As we point out elsewhere on this site (See Looking Back, Looking Ahead: Racial Differences in Time Frames), there are many important differences in the ways White people and people of color view race. For example, many White people look back at the past and think about how far we’ve come. Many people of color look toward the future, to a time when we will have reached racial parity, and think about how very far we have to go (Eibach and Erlinger, 2006).
Beyond that, from what I’ve observed, White people and people of color also view the past differently. People of color, quite naturally, are horrified by the past. They take it personally, and often re-live it vicariously through family stories. White people, to the extent they think about it at all, have a distant, muted response. Most White people express a dispassionate disapproval, a tut-tutting, if you will, about events they perceive as . . well . . unfortunate. They think about slavery and the racial terror that followed rather like they think about old-time medical practices, like using leeches to suck blood from sick people—ill-advised, certainly, but unworthy of serious reflection, and unrelated to life today.
“Whiteness, like other forms of domination, is characterized by masking power under a veil of normality.” –Glenn Bracey and Wendy Leo Moore, 2017
My wife is an avid gardener. It’s her favorite thing about summer, and she tends to it daily—planting, watering, pruning, fussing around. Lots of people compliment the yard, but they don’t realize how much time, care, and devotion it requires. If we’re gone even for a week or two, you can tell it has suffered from lack of attention.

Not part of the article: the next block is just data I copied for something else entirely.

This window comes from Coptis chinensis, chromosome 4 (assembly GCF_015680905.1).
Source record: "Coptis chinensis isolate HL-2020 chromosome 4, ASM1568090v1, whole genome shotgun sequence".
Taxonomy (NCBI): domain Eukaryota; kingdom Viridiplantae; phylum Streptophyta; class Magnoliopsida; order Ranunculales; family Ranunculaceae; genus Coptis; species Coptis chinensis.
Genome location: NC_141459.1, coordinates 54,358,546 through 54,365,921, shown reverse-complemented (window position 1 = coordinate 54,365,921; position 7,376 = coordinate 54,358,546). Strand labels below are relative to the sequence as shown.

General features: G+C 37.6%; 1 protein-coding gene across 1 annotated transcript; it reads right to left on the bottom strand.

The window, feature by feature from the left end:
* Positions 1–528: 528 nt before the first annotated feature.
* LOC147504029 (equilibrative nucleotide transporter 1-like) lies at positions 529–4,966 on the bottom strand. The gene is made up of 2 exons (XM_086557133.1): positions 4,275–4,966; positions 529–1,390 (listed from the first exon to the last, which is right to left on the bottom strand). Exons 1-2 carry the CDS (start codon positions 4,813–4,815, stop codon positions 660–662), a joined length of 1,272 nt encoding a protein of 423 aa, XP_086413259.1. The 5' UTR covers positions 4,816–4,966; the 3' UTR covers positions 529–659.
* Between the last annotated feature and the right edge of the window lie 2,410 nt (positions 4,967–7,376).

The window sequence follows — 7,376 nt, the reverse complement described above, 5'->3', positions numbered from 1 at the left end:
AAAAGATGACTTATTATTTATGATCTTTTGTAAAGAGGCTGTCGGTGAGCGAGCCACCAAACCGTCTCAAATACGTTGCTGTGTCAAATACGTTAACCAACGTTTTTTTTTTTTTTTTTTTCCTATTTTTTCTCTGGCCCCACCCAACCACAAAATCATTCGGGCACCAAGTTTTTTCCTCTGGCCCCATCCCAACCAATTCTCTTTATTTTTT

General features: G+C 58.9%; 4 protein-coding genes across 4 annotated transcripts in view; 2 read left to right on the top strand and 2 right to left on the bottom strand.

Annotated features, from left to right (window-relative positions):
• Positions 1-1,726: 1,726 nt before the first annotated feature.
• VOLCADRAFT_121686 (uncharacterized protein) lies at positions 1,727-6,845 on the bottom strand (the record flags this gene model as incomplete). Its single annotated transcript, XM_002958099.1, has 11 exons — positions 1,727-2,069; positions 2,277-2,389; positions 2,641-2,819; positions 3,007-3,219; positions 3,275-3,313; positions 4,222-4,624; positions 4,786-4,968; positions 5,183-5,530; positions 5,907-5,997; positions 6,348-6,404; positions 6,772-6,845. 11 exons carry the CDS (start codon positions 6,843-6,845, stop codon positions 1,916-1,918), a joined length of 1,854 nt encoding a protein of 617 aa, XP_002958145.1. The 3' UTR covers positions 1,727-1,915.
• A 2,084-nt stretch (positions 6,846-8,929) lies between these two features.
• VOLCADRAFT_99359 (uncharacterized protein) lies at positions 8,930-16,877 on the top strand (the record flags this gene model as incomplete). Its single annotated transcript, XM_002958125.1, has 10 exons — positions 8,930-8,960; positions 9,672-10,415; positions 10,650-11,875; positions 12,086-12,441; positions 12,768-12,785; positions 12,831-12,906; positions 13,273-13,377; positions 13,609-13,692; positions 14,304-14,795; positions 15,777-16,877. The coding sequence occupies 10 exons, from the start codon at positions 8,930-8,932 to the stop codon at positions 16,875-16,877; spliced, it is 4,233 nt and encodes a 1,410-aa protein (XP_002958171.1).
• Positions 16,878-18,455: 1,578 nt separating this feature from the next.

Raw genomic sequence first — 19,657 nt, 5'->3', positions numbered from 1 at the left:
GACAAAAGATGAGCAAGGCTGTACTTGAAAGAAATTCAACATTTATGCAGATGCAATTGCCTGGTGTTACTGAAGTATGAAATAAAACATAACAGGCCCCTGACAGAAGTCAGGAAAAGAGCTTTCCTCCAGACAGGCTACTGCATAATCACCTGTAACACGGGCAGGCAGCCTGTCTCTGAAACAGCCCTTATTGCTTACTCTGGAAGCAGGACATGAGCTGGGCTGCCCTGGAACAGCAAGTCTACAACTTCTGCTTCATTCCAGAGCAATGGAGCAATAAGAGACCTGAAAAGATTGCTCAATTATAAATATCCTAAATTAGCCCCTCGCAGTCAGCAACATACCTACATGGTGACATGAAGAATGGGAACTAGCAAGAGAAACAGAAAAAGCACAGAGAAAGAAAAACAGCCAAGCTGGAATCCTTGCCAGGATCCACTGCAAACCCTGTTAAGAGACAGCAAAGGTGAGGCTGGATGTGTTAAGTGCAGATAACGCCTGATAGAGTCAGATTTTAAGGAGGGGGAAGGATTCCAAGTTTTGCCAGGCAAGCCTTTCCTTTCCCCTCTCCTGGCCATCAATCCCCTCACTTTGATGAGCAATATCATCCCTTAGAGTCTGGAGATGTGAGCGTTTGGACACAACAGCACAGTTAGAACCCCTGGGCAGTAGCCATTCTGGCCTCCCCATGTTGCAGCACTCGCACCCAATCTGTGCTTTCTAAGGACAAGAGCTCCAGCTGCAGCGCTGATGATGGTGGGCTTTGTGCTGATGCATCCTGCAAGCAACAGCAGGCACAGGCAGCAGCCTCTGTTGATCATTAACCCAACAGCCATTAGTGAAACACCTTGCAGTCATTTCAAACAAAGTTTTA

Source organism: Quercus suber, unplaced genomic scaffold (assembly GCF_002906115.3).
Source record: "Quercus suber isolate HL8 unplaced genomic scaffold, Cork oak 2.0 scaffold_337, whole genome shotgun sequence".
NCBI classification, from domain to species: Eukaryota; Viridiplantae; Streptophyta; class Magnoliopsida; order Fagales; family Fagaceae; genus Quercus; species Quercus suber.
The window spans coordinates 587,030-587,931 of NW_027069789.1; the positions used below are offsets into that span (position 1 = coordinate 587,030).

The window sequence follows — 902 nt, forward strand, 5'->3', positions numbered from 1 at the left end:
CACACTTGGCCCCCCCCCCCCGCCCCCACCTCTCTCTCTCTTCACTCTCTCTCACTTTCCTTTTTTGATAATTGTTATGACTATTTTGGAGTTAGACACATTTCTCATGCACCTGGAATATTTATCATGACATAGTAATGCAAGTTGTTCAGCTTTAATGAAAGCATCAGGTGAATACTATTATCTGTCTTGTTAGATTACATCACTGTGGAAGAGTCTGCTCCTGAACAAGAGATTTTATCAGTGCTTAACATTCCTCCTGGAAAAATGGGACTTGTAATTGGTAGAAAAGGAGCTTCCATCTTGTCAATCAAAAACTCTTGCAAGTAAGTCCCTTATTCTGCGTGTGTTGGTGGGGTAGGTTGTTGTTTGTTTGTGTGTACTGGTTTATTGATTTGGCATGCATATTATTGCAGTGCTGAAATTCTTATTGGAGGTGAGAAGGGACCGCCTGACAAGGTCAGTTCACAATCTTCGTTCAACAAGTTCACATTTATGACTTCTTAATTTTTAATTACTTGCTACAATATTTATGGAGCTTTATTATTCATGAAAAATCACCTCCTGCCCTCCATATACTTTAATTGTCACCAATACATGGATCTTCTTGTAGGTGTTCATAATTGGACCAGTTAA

The care and upkeep of social organizations requires a lot of attention, too: reinforcing norms, fine-tuning goals, maintaining boundaries. Casual observers don’t realize how much time, care, and devotion it requires.
We observe Dr. King’s birthday today. Those who assume he would be satisfied with the state of the nation today don’t understand his powerful commitment to justice for all, and his constitutional inability to to sit by while people are being oppressed.
Dr. King was deeply unpopular among White people all across the country when he was alive. I remember as a child (living in the Mid-West, before we moved to Tennessee) that he was regularly referred to by White people as “Martin Lucifer Coon.” He is honored today mostly in the breach. Those who believe that his work has been completed, that there is no more injustice, only people unworthy of justice, have rendered him a kindly, enfeebled set of clichés. But he was a fierce and powerful prophet who took up his cross and followed Jesus right into martyrdom. He would do no less today.
Sometimes I wake up early and can’t get back to sleep. This morning, it was 3:44. I learned while making coffee of the shootings in Dallas. Another blow, so soon after the deaths of Alton Sterling and Philando Castile. After learning what I could from the usual news websites, I turned to twitter.
I present to you some selected screen shots (taken later in the day) without comment. I have nothing else to say.
I’m not a big fan of small steps. I like large steps. Strides. I want a blueprint for Ending Racism in Our Time, and No Later than Tuesday Afternoon. With all that needs to be done, who has the patience for small steps? Besides, small steps often are used as an excuse to declare victory, send everyone home, and insist that those who want more simply can’t be satisfied.